“Increasing fuel economy standards….would dramatically reduce pollution and reduce pressure to drill for oil....Emissions of heat-trapping carbon dioxide would be reduced by more than one billion tons per year….Oil savings would amount to more than 50 billion barrels,” Natural Resources Defense Council, 2001
At the time of the 1973-1974 Arab oil embargo, the US imported about a third of the 17 million barrels of oil it consumed each day, 15% of which came from the Persian Gulf. With the security, political, and economic vulnerabilities of this dependence abruptly exposed, the federal government enacted the Corporate Average Fuel Economy (CAFE) standards in 1975. Automakers were required to meet certain miles per gallon (mpg) efficiency targets for new vehicles starting in model year 1978. By 1983, this mandated standard had been elevated for passenger vehicles, from 18 miles per gallon (mpg) to 26 mpg, and for light-duty trucks, from 16.5 mpg to 19 mpg. And from 1983 to 2007, the standard was increased respectively to 27.5 mpg and 22.2 mpg. New standards announced in 2010 will require both vehicle types to reach an average of 35.5 mpg by 2016. Figure 2, however, illustrates CAFE increases have not had their desired and anticipated results. Americans continue to drive more and use more fuel.
Figure 2: More U.S. Vehicle Use and More Fuel Consumption, 1983-2007
Source: developed from National Highway Traffic Safety Administration 2004 and US Energy Information Administration 2010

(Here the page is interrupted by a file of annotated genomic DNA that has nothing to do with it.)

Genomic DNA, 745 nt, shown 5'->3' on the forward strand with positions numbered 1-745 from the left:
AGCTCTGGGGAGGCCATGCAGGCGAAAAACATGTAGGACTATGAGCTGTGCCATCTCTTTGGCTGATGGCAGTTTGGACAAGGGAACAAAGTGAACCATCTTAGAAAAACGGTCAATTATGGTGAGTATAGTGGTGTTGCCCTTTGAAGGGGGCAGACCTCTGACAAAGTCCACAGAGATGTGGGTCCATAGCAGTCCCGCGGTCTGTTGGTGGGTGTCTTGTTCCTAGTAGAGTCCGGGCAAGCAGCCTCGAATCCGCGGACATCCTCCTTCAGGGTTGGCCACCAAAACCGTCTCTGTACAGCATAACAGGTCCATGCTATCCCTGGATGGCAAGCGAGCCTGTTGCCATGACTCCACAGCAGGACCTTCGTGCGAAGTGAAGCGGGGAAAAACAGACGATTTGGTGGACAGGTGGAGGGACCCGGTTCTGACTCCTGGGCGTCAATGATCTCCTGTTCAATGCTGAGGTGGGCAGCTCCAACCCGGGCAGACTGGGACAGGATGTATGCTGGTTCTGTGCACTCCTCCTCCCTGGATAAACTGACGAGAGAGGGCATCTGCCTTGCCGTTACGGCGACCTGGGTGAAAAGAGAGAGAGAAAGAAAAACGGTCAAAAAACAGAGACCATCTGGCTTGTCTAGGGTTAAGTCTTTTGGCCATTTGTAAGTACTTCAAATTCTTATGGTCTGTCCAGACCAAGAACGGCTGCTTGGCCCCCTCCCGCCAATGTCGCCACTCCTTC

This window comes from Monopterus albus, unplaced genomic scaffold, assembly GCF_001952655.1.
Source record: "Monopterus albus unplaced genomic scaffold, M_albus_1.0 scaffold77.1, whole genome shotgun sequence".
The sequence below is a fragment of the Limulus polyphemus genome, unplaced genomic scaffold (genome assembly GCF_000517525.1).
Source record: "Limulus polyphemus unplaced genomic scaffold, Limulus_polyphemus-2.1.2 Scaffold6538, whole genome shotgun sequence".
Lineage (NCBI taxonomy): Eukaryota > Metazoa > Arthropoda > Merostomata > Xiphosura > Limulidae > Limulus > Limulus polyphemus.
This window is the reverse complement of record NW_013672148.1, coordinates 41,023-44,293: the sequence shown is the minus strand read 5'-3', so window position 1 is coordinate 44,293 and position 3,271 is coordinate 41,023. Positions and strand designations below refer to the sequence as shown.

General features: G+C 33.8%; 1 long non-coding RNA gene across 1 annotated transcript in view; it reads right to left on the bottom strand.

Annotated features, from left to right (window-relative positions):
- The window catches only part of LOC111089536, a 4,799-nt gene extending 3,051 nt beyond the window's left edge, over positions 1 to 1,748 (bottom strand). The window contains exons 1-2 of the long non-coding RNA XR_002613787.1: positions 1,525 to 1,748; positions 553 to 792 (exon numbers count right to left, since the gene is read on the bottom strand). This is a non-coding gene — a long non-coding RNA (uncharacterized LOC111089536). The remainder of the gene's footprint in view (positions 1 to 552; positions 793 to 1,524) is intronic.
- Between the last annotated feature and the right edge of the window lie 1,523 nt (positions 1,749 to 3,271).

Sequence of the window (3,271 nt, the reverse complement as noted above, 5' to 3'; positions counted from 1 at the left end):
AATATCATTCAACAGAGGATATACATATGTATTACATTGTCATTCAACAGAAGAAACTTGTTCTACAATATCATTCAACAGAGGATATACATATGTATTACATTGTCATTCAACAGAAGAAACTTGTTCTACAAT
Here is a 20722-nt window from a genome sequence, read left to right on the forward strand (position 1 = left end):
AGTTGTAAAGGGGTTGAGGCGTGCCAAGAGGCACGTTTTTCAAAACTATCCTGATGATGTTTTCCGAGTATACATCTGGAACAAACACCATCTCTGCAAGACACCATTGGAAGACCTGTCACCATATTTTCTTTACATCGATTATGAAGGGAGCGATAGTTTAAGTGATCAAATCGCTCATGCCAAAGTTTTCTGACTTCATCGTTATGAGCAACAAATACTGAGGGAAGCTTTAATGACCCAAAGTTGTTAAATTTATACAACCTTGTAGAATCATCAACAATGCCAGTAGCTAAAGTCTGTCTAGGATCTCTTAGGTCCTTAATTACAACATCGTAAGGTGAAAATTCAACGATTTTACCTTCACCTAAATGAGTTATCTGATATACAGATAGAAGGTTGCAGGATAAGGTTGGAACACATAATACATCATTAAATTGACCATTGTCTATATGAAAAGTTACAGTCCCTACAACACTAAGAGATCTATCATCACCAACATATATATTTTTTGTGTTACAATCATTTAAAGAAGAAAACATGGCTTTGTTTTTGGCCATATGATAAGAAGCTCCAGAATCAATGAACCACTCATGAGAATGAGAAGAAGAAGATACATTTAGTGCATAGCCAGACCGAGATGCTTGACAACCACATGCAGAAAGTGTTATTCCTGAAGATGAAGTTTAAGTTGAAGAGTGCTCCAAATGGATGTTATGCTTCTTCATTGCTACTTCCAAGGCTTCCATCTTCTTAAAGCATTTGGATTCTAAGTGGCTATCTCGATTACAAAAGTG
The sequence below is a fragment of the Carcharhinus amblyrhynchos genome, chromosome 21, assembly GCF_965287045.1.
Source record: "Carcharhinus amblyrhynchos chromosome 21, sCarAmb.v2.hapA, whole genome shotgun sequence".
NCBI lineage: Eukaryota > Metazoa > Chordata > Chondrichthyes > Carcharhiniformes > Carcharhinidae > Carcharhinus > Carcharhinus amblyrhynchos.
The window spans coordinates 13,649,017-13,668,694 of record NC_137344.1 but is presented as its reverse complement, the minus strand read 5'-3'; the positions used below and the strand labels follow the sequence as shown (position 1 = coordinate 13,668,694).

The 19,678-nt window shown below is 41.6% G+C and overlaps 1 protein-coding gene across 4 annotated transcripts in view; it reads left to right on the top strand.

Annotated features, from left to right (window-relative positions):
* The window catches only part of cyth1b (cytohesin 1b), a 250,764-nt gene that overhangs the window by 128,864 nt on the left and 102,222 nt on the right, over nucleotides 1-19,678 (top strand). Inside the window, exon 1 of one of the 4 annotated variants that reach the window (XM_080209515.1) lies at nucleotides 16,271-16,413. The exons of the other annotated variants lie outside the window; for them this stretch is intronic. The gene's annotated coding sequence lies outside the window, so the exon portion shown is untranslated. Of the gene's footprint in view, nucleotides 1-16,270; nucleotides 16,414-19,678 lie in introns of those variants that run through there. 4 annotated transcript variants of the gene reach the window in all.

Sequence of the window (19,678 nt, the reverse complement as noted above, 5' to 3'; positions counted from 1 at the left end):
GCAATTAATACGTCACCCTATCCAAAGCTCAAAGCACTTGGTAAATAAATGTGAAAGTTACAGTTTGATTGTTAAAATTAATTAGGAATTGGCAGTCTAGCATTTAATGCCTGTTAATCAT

Moreover, in 2004, the National Commission on Energy Policy reported that even if the US Congress mandated the vehicle fleet raise its average fuel economy for passenger vehicles from 27.5 to 44 mpg – a historic 60% increase – domestic motor fuel consumption would still rise by 3.7 million barrels per day by 2025. Higher CAFE standards tend to diminish the need for gasoline, thereby reducing its costs and increasing its demand. Jim Kliesch, a vehicle efficiency expert with the Union of Concerned Scientists, calculates that the doubling of current efficiency standards would increase driving for the average person by more than 7%. “CAFE standards are regressive,” adds Stephen DeCanio, an economics professor at the University of California at Santa Barbara, “CAFE is not the way to go.”
One of the main reasons higher vehicle efficiency standards have not led to reduced fuel consumption is the fact that new, more efficient models penetrate the world-leading US fleet exceedingly slowly. The Hirsh Report, a peak oil mitigation study commissioned by the DOE in 2005, noted half of all vehicles bought in a given year are still on the road 17 years later. Americans are keeping their vehicles longer (and using them more) than in times past due to their higher quality. The US now has about 265 million vehicles, or 850 vehicles per every 1,000 people.
Consumers usually lack a real incentive to buy a new vehicle. CAFE standards make new vehicles more expensive because manufacturing costs are higher. They also force automakers to build dangerously lighter and smaller vehicles that can burn less fuel; the National Academy of Sciences has linked mileage standards to an average of 2,000 deaths per year. Walter McManus, Director of the Office for the Study of Automotive Transportation at the University of Michigan, has documented the failure of consumers to respond to higher gasoline prices by shifting to more fuel-efficient vehicles. For example, from 2001 to 2004, when the (inflation adjusted) price of gasoline increased 18%, there was no observable impact on new vehicle purchases (see Rutledge, 2006). In fact, large pick-ups and luxury Sport Utility Vehicles, which have the lowest fuel economy, actually gained market share during the period.